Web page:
February 14, 2005

M. Basketball Tames Tigers, Falls to Quakers

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PRINCETON, N.J. — A 20-0 second-half run paved the way for Cornell’s 66-58 win over Princeton Friday night and helped the Red shed the weight of a 19-game road losing streak at Jadwin Gymnasium. The victory marked the first time since the 1984-85 season that Cornell has beaten the orange and black on its home court and the first time since 2001 that the team has beaten the Tigers. With the win, Cornell moved into second place in the Ancient Eight and improved its record to 10-10 overall (5-2 Ivy), while the Tigers slid to 10-10 (1-5 Ivy).

“It really feels good,” said senior Cody Toppert. “Me and [senior captain] Eric Taylor have been through a lot. We want to leave a mark on the program.”

Four Cornell players scored double figures in the effort, including Taylor, juniors Lenny Collins and Ryan Rourke, and Toppert. Taylor led the charge with 17 points, while Collins and Rourke each had 13, and Toppert added 12. Sophomore Graham Dow also continued to lead the stalwart Red defense with four steals and added a game-high seven assists offensively.

The Tigers’ Judson Wallace led his squad in scoring with 17 points, and Scott Greenman went 5-for-6 for 13 points in the contest. Luke Owings also had 10 points for the orange and black — all of which came in the first half. The Tigers’ second-leading scorer on the year, Will Venable, put up only six points on the evening but had a team-high six assists.

“I just think that there’s a transition to be made. [Former Princeton head coach] John Thompson and [current head coach] Joe Scott are different. Joe’s asking a lot of different things from these kids and right now, they’re not finding who they are,” said head coach Steve Donahue. “They’re good players. They could win the next eight. They’re a good basketball team, but right now they’re struggling to find themselves.”

Down 37-28 after the half, the Red returned to the court and began its turnaround. With Cornell down, 41-38, Dow stole the ball and dished to Toppert, who layed it in for two points to bring the Red within one. Toppert then had a game-changing steal, which led to a Collins three-pointer, and Cornell went up for the first time in the evening, 43-41.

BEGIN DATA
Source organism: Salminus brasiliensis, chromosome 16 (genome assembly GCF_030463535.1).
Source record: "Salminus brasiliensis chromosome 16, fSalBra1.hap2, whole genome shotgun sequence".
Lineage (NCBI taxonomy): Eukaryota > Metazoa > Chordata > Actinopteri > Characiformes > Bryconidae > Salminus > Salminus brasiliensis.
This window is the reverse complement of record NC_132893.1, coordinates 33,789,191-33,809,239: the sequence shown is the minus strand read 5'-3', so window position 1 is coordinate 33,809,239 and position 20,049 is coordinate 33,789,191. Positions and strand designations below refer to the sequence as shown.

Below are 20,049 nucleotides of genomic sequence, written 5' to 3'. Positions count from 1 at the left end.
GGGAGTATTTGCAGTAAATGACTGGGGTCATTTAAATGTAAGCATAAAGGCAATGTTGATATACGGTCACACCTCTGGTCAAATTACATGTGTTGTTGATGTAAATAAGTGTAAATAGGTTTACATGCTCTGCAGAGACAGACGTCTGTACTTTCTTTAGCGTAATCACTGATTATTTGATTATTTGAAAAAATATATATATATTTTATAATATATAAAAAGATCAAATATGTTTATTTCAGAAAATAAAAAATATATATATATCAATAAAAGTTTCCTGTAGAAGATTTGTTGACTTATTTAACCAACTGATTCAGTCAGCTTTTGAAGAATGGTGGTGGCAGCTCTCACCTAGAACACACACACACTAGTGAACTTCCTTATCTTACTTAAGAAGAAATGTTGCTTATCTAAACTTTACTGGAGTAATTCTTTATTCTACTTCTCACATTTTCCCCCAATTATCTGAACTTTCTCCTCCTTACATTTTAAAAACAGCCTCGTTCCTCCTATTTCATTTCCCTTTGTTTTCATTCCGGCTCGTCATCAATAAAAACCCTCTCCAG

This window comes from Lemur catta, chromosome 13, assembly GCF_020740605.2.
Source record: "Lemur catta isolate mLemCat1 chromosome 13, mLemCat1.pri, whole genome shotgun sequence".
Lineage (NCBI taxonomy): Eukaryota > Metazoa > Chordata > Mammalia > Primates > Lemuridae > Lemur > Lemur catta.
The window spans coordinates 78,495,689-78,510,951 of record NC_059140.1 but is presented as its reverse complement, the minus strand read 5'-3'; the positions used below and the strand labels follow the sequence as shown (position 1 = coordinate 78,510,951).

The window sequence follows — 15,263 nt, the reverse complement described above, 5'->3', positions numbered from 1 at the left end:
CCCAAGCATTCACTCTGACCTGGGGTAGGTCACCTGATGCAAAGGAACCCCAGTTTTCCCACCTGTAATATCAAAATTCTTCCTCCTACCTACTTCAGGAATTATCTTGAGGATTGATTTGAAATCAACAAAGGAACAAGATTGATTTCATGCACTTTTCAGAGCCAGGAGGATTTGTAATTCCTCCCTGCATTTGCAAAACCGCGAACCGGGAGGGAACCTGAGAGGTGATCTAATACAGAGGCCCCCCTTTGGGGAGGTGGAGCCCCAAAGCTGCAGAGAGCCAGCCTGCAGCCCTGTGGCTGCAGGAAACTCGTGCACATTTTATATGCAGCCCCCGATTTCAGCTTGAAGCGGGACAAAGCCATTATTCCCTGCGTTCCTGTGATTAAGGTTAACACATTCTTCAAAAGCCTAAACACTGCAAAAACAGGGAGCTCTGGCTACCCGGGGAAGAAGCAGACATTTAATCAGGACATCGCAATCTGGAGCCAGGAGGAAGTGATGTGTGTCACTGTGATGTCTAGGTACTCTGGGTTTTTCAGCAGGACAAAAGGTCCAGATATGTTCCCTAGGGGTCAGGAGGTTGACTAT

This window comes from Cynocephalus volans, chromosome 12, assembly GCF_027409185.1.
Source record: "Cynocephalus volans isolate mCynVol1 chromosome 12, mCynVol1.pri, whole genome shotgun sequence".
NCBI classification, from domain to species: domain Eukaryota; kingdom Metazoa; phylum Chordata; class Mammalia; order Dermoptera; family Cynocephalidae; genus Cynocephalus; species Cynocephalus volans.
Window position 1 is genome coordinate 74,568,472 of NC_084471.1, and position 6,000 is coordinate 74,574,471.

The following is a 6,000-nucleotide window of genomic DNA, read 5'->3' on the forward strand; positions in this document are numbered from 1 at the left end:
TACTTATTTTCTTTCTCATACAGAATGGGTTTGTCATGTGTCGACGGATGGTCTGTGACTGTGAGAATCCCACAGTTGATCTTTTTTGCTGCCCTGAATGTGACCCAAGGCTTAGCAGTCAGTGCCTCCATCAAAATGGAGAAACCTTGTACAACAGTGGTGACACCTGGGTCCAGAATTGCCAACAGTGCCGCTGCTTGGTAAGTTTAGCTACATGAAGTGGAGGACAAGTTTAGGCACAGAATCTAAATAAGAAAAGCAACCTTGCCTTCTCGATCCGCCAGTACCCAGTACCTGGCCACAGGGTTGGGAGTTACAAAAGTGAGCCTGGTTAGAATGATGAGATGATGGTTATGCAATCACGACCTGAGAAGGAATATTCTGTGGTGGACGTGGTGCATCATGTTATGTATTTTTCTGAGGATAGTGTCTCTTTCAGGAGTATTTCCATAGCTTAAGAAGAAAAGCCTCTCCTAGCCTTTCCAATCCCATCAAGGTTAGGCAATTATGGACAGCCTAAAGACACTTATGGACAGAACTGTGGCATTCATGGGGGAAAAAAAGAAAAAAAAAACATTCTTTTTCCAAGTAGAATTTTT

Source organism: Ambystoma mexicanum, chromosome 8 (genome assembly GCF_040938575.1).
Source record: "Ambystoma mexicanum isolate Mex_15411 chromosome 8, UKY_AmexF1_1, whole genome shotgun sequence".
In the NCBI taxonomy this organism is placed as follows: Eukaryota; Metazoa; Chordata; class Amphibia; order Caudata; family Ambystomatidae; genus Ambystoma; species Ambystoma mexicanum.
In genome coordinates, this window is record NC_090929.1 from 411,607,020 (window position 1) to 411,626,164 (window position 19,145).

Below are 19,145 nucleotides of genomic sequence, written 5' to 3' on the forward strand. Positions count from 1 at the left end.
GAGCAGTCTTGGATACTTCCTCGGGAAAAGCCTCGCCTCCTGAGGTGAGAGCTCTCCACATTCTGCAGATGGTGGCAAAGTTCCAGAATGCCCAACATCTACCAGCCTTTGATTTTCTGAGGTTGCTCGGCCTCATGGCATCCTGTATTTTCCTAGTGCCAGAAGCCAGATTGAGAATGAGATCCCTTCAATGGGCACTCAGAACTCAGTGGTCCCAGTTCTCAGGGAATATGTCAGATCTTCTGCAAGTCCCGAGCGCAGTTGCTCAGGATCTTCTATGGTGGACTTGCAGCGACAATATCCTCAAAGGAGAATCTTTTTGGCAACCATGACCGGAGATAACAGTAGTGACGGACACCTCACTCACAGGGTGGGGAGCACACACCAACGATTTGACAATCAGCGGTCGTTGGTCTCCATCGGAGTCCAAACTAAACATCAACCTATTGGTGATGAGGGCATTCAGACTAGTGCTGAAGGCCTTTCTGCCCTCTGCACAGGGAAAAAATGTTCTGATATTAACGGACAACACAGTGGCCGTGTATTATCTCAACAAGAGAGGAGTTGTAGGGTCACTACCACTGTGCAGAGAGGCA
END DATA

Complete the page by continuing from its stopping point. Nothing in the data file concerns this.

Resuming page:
In the next 9:08, Cornell held Princeton scoreless and added an additional 10 points to gain a 53-41 lead with 7:47 left to play.

“Being down nine at halftime, we were doing what we wanted to do. Defensively, we were doing the right thing, but we were just not challenging their shots. We turned it up with the press,” Donahue said. “That made us challenge shots. The only had two threes in the second half.”

“Coach [Donahue] told us to play with more energy,” Toppert said. “We went to our press. We brought it with some energy, and it got us going on the defensive end and the offensive end.”

By the two-minute mark, Princeton had cut the lead to four points, with the Red up, 60-56, but a late push by the Tigers failed to overcome the deficit, and Toppert combined with Rourke to go 5-for-6 from the line to seal the Red’s victory.

That outcome seemed unlikely, however, after the Red’s fist-half performance and the Tiger’s marksman-like 3-point shooting put Cornell in a hole. Princeton shot 67 percent in the first half, including 8 3-pointers.

Despite jumping to an early 6-3 lead with the help of Taylor — who put up two baskets in the paint and assisted to Collins, who was cutting in on a drive — Cornell soon found itself down, 16-10, midway through the half. Wallace continued his hot streak, going 3-for-3 beyond the arc, and the Tigers went 14-of-21 overall en route to their halftime advantage.

“I thought we were doing everything right, but they didn’t miss,” Donahue said.

In the end, though, Cornell’s defense proved too strong for Princeton. The Red caused 19 turnovers which led to 25 points, while Princeton managed only six field goals off 10 takeaways.

“It’s been a long road for coach Donahue and myself,” Taylor said. “My first year, we won five games, two league games. Right now we’re playing the best basketball I’ve seen since I came to Cornell. We feel confident we can play with anybody in the league.”

Archived article by Everett Hullverson
Sun Assistant Sports Editor